Cancelling differentials

I’ll start with an example.

In physics, $x(t)$ represents the $x$-position of a particle, and $v(t)$ its ($x$-)velocity. To determine the total displacement of a particle on the interval $[a, b]$, we can use the formula

$$\Delta x = \int_a^b{v(t)~dt}$$

To me, this makes sense, because $v = \frac {dx}{dt}\\$, so the above equation is equivalent to:

$$\Delta x = \int_a^b{v(t)~dt} = \int_a^b{\frac {dx}{dt}~dt} = \int_a^b{dx} = x(b) – x(a) = \Delta x$$

However, I’ve been told that you can’t just “cancel” the $dt$ differential because it’s not “proper.”

Another example uses parametric arc length:

$$\ell = \int_a^b{\sqrt{\left ( \frac {dx}{dt} \right )^2 + \left ( \frac {dy}{dt} \right )^2} dt}$$

Now take a standard function, $y = f(x)$. We can define $x = t$, and then we have $y(t) = f(t)$, $x(t) = t$, and $\frac{dx}{dt} = 1$. Then, $\frac {dy}{dt} = \frac {{dy}~/~{dx}}{{dx}~/~{dt}} = \frac {{dy}~/~{dx}} 1 = \frac {dy}{dx}$, and our formula simplifies to

$$\ell = \int_a^b{\sqrt{1 + \left ( \frac {dy}{dx} \right )^2} dt}$$

This is indeed the correct formula for arc length of a function (also derivable with Pythagorean theorem), but it relies on being able to cancel the $dx$s in $\frac {{dy}~/~{dx}}{{dx}~/~{dt}}$.

So, my question is, when, if ever, can you cancel differentials?

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You’ve clearly demonstrated one of the dangers of a naive notion of “cancelling” differentials: recall from elementary calculus that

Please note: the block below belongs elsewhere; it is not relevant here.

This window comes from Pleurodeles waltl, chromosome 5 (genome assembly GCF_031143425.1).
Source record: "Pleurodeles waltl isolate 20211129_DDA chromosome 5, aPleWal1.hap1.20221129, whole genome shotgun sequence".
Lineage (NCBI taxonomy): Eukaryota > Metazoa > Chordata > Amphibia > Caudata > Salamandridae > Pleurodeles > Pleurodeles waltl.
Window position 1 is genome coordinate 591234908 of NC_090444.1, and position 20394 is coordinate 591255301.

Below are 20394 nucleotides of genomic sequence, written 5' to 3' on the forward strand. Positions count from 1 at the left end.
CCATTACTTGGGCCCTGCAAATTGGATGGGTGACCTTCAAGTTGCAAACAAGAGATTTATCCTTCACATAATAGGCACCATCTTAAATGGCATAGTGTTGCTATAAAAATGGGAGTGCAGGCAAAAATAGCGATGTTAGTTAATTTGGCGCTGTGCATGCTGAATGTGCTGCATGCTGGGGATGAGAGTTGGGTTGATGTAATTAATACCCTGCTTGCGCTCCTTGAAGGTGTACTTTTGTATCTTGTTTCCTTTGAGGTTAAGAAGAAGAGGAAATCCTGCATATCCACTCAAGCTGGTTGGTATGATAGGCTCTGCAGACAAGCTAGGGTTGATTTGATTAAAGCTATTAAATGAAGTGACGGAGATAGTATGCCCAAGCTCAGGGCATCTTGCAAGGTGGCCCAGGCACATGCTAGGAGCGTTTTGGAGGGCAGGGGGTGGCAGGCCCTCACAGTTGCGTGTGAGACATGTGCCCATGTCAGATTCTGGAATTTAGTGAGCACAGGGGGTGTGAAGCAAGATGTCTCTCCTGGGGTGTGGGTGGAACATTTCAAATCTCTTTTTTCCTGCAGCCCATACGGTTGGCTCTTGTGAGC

$$\int_a^b{dx} = b-a$$

In particular, both equalities in
$$\int_a^b{\frac {dx}{dt}~dt} = \int_a^b{dx} = x(b) – x(a)$$

are incorrect. The only reason you got the correct result at the end is because you remembered what you meant to do, and ignored what you actually did.

The “right” thing to do from an elementary calculus standpoint is the change of variable formula. In particular, you would have

$$ \int_a^b \frac{dx}{dt}~ dt = \int_{x(a)}^{x(b)}~dx$$

In a realistic problem, you might have actually believed yourself when you got to the expression $\int_a^b \, dx$ and gotten the wrong answer. A lot of beginning students get greatly confused over similar mistakes.

You’ve given yourself extra chances to get the wrong answer in your formula for arclength, since what you wrote isn’t even a differential; e.g. you probably meant to multiply the integrand by $dt$ in the first formula for $\ell$.

When you’re more comfortable with differenetial forms and a more differential-geometric-like notation (which I strongly suspect you implicitly are without knowing what that means), you will recognize that differential forms satisfy an identity

$$ \frac{dx}{dy} \, dy = dx $$

whenever $x$ is differentiable with respect to $y$ (and there is only one “degree of freedom”). And if $\gamma$ is some path through the “state space” that $x$ and $y$ measure, then

$$ \int_\gamma f \frac{dx}{dy} \, dy = \int_\gamma f \, dx $$

just as one might expect. $f$ is supposed to be any scalar field in the above. The important distinction between this and the calculus learned in elementary calculus is that we are thinking in terms of a path through “state space” rather than an integral between numeric limits, and that $x$ and $y$ implicitly have some meaning as (dependent) variables on “state space” rather than being indeterminate “dummy” variables.